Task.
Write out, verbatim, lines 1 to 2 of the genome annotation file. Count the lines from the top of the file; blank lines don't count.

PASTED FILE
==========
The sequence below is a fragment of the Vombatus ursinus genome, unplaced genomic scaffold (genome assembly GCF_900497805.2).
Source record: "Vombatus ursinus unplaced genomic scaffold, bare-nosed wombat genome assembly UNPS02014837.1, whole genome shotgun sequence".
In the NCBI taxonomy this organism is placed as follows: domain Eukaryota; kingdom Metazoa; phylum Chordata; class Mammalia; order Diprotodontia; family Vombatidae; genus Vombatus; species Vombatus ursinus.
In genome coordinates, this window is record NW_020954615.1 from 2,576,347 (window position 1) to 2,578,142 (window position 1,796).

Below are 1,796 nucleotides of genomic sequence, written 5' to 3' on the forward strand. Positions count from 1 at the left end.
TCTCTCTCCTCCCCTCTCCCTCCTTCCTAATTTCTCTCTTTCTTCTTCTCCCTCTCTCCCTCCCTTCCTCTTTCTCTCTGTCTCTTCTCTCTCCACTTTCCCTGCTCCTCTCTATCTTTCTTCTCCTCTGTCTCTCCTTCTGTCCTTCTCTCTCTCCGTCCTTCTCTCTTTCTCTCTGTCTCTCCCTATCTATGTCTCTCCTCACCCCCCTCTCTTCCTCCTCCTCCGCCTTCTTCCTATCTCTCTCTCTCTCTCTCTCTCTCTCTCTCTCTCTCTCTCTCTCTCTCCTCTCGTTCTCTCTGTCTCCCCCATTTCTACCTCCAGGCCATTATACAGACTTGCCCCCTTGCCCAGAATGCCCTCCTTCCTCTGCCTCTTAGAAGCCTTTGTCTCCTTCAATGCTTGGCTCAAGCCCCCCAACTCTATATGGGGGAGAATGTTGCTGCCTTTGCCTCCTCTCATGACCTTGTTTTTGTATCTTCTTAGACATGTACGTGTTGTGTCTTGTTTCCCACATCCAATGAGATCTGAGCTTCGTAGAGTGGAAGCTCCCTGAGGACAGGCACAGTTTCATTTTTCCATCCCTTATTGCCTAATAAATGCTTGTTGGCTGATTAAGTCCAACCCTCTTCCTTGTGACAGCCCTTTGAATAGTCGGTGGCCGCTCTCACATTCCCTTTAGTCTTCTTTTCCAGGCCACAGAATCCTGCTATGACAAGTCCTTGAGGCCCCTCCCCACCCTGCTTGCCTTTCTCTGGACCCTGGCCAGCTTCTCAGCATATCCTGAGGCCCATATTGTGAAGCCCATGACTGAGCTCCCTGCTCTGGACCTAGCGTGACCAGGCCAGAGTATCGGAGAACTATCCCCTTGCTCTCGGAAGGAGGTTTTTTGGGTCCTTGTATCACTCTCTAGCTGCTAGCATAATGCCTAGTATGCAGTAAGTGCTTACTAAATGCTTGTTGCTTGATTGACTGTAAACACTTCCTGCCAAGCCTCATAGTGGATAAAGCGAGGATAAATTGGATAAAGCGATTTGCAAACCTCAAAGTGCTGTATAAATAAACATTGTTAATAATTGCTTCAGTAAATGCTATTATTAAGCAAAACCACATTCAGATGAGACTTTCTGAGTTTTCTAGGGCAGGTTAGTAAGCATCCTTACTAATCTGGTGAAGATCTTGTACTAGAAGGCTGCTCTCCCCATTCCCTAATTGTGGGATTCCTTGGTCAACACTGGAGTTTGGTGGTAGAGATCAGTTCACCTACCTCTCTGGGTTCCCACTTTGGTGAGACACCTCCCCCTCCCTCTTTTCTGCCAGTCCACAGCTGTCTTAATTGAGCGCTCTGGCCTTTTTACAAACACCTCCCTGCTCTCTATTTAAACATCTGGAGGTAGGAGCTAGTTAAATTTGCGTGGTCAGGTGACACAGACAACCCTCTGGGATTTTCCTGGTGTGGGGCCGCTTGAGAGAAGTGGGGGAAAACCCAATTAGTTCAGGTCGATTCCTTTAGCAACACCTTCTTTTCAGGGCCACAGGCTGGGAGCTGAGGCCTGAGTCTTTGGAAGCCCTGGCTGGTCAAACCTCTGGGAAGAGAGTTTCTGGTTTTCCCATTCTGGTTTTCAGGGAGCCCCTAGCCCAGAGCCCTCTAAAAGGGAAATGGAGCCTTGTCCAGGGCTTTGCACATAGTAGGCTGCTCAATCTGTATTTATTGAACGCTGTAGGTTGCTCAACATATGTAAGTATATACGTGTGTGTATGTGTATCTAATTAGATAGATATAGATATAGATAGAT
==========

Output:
The sequence below is a fragment of the Vombatus ursinus genome, unplaced genomic scaffold (genome assembly GCF_900497805.2).
Source record: "Vombatus ursinus unplaced genomic scaffold, bare-nosed wombat genome assembly UNPS02014837.1, whole genome shotgun sequence".